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Perinatal mortality and morbidity up to 28 days after birth among 743 070 low-risk planned home and hospital births : A cohort study based on three merged national perinatal databases. / De Jonge, A.; Geerts, C. C.; Van Der Goes, B. Y.; Mol, B. W.; Buitendijk, S. E.; Nijhuis, J. G.

In: BJOG: An International Journal of Obstetrics and Gynaecology, Vol. 122, No. 5, 01.04.2015, p. 720-728.

Research output: Contribution to journalArticle

TY - JOUR

T1 - Perinatal mortality and morbidity up to 28 days after birth among 743 070 low-risk planned home and hospital births

T2 - BJOG: An International Journal of Obstetrics and Gynaecology

AU - De Jonge, A.

AU - Geerts, C. C.

AU - Van Der Goes, B. Y.

AU - Mol, B. W.

AU - Buitendijk, S. E.

AU - Nijhuis, J. G.

PY - 2015/4/1

Y1 - 2015/4/1

N2 - Objective To compare rates of adverse perinatal outcomes between planned home births versus planned hospital births. Design A nationwide cohort study. Setting The Netherlands. Population Low-risk women in midwife-led care at the onset of labour. Methods Analysis of national registration data. Main outcome measures Intrapartum and neonatal death, Apgar scores, and admission to a neonatal intensive care unit (NICU) within 28 days of birth. Results Of the total of 814 979 women, 466 112 had a planned home birth and 276 958 had a planned hospital birth. For 71 909 women, their planned place of birth was unknown. The combined intrapartum and neonatal death rates up to 28 days after birth, including cases with discrepancies in the registration of the moment of death, were: for nulliparous women, 1.02‰ for planned home births versus 1.09‰ for planned hospital births, adjusted odds ratio (aOR) 0.99, 95% confidence interval (95% CI) 0.79-1.24; and for parous women, 0.59‰ versus 0.58‰, aOR 1.16, 95% CI 0.87-1.55. The rates of NICU admissions and low Apgar scores did not significantly differ among nulliparous women (NICU admissions up to 28 days, 3.41‰ versus 3.61‰, aOR 1.05, 95% CI 0.92-1.18). Among parous women the rates of Apgar scores below seven and NICU admissions were significantly lower among planned home births (NICU admissions up to 28 days, 1.36 versus 1.95‰, aOR 0.79, 95% CI 0.66-0.93). Conclusions We found no increased risk of adverse perinatal outcomes for planned home births among low-risk women. Our results may only apply to regions where home births are well integrated into the maternity care system.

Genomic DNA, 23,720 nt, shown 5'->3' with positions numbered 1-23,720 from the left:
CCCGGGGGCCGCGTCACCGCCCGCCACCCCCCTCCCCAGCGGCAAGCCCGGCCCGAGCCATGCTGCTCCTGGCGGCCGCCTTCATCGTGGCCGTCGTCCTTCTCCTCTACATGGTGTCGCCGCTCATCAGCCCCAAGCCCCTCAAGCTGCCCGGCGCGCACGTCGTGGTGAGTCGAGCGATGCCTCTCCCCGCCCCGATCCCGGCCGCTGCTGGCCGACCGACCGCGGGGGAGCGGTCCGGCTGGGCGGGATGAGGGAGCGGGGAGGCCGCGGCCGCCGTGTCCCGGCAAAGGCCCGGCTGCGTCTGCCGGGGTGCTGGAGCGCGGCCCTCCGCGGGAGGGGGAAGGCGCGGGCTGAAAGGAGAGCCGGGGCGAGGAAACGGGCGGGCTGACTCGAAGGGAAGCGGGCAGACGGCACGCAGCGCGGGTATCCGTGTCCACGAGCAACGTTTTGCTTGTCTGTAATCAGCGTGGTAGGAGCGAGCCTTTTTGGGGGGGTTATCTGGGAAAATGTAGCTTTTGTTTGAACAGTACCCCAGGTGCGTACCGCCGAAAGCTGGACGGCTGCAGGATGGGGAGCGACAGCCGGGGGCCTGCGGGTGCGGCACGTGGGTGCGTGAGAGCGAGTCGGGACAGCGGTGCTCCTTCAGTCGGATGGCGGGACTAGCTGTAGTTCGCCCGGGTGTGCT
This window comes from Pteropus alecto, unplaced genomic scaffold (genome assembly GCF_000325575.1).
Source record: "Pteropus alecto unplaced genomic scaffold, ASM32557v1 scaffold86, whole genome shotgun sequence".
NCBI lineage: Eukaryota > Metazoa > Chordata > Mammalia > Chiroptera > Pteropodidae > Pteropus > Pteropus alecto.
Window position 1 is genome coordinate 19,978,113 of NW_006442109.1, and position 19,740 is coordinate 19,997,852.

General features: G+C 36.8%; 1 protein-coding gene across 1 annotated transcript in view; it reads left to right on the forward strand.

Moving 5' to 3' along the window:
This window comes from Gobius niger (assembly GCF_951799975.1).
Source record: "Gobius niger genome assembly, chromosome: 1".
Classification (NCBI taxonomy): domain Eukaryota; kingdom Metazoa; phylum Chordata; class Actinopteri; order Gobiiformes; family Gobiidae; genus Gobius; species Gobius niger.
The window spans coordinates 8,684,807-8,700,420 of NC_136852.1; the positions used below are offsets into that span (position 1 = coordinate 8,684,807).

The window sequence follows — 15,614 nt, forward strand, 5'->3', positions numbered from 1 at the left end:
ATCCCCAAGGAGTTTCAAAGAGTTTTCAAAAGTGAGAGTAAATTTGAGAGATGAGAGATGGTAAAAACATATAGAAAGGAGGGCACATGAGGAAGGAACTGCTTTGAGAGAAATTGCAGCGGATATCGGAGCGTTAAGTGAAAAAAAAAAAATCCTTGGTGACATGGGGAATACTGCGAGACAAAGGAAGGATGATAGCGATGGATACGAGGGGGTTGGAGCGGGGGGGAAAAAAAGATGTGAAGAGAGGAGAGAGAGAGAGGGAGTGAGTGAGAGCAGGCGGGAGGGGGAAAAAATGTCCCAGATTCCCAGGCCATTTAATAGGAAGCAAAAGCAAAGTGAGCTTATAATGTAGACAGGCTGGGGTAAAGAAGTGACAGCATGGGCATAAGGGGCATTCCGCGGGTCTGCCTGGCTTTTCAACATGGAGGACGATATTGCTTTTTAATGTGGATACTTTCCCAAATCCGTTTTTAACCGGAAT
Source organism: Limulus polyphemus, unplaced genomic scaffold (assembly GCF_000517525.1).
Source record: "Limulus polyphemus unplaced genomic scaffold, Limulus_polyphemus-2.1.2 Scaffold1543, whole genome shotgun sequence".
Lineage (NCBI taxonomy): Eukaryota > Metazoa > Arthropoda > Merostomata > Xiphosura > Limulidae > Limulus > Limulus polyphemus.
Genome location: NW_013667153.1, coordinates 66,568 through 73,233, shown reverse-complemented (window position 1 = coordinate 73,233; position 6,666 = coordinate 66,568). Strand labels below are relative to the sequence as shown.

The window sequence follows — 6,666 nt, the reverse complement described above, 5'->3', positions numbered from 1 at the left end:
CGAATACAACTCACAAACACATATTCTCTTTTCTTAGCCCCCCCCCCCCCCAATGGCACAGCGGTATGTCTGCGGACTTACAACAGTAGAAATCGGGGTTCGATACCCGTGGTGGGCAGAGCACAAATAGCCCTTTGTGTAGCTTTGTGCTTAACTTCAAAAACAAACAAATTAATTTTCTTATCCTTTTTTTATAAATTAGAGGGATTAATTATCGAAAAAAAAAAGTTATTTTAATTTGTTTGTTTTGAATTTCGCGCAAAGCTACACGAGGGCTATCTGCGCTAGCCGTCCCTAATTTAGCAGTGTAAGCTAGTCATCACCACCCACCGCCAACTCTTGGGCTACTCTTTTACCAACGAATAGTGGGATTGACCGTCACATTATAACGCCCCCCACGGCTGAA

AB - Objective To compare rates of adverse perinatal outcomes between planned home births versus planned hospital births. Design A nationwide cohort study. Setting The Netherlands. Population Low-risk women in midwife-led care at the onset of labour. Methods Analysis of national registration data. Main outcome measures Intrapartum and neonatal death, Apgar scores, and admission to a neonatal intensive care unit (NICU) within 28 days of birth. Results Of the total of 814 979 women, 466 112 had a planned home birth and 276 958 had a planned hospital birth. For 71 909 women, their planned place of birth was unknown. The combined intrapartum and neonatal death rates up to 28 days after birth, including cases with discrepancies in the registration of the moment of death, were: for nulliparous women, 1.02‰ for planned home births versus 1.09‰ for planned hospital births, adjusted odds ratio (aOR) 0.99, 95% confidence interval (95% CI) 0.79-1.24; and for parous women, 0.59‰ versus 0.58‰, aOR 1.16, 95% CI 0.87-1.55. The rates of NICU admissions and low Apgar scores did not significantly differ among nulliparous women (NICU admissions up to 28 days, 3.41‰ versus 3.61‰, aOR 1.05, 95% CI 0.92-1.18). Among parous women the rates of Apgar scores below seven and NICU admissions were significantly lower among planned home births (NICU admissions up to 28 days, 1.36 versus 1.95‰, aOR 0.79, 95% CI 0.66-0.93). Conclusions We found no increased risk of adverse perinatal outcomes for planned home births among low-risk women. Our results may only apply to regions where home births are well integrated into the maternity care system.

KW - Homebirth

KW - midwifery

KW - perinatal mortality